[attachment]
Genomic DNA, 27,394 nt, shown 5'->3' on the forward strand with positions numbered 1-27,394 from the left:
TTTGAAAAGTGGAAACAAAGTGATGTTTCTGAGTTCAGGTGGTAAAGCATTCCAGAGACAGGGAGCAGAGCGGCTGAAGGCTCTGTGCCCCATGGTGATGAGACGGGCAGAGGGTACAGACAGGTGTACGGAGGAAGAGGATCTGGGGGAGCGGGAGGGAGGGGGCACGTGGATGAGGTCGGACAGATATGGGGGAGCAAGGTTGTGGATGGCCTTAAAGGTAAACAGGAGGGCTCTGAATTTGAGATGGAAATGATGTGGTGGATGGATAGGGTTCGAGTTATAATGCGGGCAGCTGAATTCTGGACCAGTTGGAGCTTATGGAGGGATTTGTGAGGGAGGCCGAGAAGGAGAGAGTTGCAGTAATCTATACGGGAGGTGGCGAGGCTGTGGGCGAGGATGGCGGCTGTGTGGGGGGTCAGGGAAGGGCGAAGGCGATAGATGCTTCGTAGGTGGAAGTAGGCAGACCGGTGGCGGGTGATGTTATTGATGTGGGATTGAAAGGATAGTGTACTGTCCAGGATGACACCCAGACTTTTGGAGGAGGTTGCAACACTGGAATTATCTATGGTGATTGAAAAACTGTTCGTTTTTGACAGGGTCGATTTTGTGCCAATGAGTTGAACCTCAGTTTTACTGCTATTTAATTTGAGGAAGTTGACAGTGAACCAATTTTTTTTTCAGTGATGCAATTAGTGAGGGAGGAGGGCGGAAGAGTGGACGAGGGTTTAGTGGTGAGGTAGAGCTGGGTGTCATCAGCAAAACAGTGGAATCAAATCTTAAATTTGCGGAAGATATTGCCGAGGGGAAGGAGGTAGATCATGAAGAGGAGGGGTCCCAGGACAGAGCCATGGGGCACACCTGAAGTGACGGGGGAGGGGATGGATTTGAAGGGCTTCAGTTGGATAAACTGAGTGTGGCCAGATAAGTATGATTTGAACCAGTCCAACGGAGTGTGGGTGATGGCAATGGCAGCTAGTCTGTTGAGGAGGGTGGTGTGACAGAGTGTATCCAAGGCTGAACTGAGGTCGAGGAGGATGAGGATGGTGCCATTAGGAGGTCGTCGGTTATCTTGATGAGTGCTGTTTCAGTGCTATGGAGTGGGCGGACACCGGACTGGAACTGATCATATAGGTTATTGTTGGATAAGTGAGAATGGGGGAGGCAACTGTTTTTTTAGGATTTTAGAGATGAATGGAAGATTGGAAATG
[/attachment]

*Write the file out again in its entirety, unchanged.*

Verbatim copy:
Genomic DNA, 27,394 nt, shown 5'->3' on the forward strand with positions numbered 1-27,394 from the left:
TTTGAAAAGTGGAAACAAAGTGATGTTTCTGAGTTCAGGTGGTAAAGCATTCCAGAGACAGGGAGCAGAGCGGCTGAAGGCTCTGTGCCCCATGGTGATGAGACGGGCAGAGGGTACAGACAGGTGTACGGAGGAAGAGGATCTGGGGGAGCGGGAGGGAGGGGGCACGTGGATGAGGTCGGACAGATATGGGGGAGCAAGGTTGTGGATGGCCTTAAAGGTAAACAGGAGGGCTCTGAATTTGAGATGGAAATGATGTGGTGGATGGATAGGGTTCGAGTTATAATGCGGGCAGCTGAATTCTGGACCAGTTGGAGCTTATGGAGGGATTTGTGAGGGAGGCCGAGAAGGAGAGAGTTGCAGTAATCTATACGGGAGGTGGCGAGGCTGTGGGCGAGGATGGCGGCTGTGTGGGGGGTCAGGGAAGGGCGAAGGCGATAGATGCTTCGTAGGTGGAAGTAGGCAGACCGGTGGCGGGTGATGTTATTGATGTGGGATTGAAAGGATAGTGTACTGTCCAGGATGACACCCAGACTTTTGGAGGAGGTTGCAACACTGGAATTATCTATGGTGATTGAAAAACTGTTCGTTTTTGACAGGGTCGATTTTGTGCCAATGAGTTGAACCTCAGTTTTACTGCTATTTAATTTGAGGAAGTTGACAGTGAACCAATTTTTTTTTCAGTGATGCAATTAGTGAGGGAGGAGGGCGGAAGAGTGGACGAGGGTTTAGTGGTGAGGTAGAGCTGGGTGTCATCAGCAAAACAGTGGAATCAAATCTTAAATTTGCGGAAGATATTGCCGAGGGGAAGGAGGTAGATCATGAAGAGGAGGGGTCCCAGGACAGAGCCATGGGGCACACCTGAAGTGACGGGGGAGGGGATGGATTTGAAGGGCTTCAGTTGGATAAACTGAGTGTGGCCAGATAAGTATGATTTGAACCAGTCCAACGGAGTGTGGGTGATGGCAATGGCAGCTAGTCTGTTGAGGAGGGTGGTGTGACAGAGTGTATCCAAGGCTGAACTGAGGTCGAGGAGGATGAGGATGGTGCCATTAGGAGGTCGTCGGTTATCTTGATGAGTGCTGTTTCAGTGCTATGGAGTGGGCGGACACCGGACTGGAACTGATCATATAGGTTATTGTTGGATAAGTGAGAATGGGGGAGGCAACTGTTTTTTTAGGATTTTAGAGATGAATGGAAGATTGGAAATG